At the same point in time, it also your responsibility to put in the work on your end to ensure that you understand the material at hand as well. Hedging certainly isn’t rocket science, but it is likely something that you have never done before. Your broker can help educate you and understand your operation, but he can’t force you to put in the front-end work needed to get you started hedging. 
 
Once you’ve interviewed several brokers and found the one you feel the most comfortable with, you will need to open an account and fund it. Once you have proven to yourself and your broker that you feel comfortable with hedging and have sound expectations and an even sounder hedging policy, you then need to decide what kind of relationship you want to have with your broker. 
 
Do you want to be active in the futures market every day and rely on your broker for their market insight? Or do you simply want to find the cheapest, most risk-averse hedging strategy you can find and be done with it?
 
I personally have dairy producer clients whom I speak with every day and others that I speak with once a quarter. The frequency of the communications is based entirely on their hedging strategy and style. There is no reason to speak with your broker every day if you have simply bought puts against your expected breakeven levels, but there is also no reason to put on a very active futures position and not speak with your broker for weeks at a time, especially if you are relying on them for their market insight. 
 
Some clients even go so far as to turn their hedging over completely to their broker and enter into what is called a “Power of Attorney” arrangement. This relationship is not for everyone and should not be entered into lightly. Under this arrangement, once a producer demonstrates he understands hedging and its risks and benefits, he communicates his hedging strategy to his broker and allows his broker to take care of the details.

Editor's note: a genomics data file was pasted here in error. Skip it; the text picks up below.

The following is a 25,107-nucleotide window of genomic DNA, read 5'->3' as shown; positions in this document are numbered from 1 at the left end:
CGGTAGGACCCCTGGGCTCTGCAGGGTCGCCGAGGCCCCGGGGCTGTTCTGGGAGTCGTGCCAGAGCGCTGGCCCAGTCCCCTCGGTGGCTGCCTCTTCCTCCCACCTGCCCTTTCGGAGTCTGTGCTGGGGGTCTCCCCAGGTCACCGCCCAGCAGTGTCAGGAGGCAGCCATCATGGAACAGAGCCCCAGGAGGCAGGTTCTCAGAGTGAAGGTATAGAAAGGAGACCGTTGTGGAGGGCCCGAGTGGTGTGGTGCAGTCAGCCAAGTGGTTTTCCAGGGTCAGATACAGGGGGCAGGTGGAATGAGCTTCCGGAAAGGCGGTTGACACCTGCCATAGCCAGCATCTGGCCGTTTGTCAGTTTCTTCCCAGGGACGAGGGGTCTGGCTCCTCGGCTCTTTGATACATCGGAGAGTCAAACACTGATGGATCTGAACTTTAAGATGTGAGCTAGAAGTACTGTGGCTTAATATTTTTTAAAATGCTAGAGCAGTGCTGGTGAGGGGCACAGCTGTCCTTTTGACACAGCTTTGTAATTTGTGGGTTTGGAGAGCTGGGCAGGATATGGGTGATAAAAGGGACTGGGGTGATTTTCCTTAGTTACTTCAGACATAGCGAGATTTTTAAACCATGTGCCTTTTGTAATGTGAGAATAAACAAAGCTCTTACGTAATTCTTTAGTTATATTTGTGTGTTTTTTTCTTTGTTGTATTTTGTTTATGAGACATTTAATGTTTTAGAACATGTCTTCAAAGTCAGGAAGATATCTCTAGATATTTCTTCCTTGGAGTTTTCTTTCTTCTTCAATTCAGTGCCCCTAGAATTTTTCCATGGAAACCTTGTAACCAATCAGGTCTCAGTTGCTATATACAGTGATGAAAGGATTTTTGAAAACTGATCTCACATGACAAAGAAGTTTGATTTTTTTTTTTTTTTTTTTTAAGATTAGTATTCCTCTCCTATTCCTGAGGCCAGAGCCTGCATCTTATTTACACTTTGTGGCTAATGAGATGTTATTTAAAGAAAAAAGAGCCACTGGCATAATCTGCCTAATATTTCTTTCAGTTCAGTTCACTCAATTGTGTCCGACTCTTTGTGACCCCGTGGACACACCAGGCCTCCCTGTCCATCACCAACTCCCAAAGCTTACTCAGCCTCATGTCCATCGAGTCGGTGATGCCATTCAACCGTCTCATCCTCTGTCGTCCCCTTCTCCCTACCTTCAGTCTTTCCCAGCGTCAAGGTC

In any case, your relationship and communication with your broker is likely what is going to determine how successful your hedging career will be. Each relationship will be different, but make sure you develop that relationship and stick with it. Like all good relationships, they can be hard, but it will be worth it in end. 
 
Jon Spainhour is a broker/trader with Chicago-based Rice Dairy, a boutique brokerage firm offering guidance, analysis, and execution services on futures, options, spot and forward markets. You can reach Spainhour at jcs@ricedairy.com.Visit www.ricedairy.com.

Capturing Milk Prices Into 2011: Where Should Your Focus Be?

Oct 11, 2010

Focus on preparing and implementing strategies to protect your prices now. You may be anxious to get started with 2011 pricing, but don’t overlook the immediate months.

 
Copy of S Schulla Bio PictureBy Steven Schalla, Stewart-Peterson
 
It was my pleasure to once again attend World Dairy Expo and meet people from all parts of the dairy industry and the world. It is easy to see that the overall mood, especially of producers, is much better than this time a year ago. Naturally, higher milk prices have gone a long way to help that cause.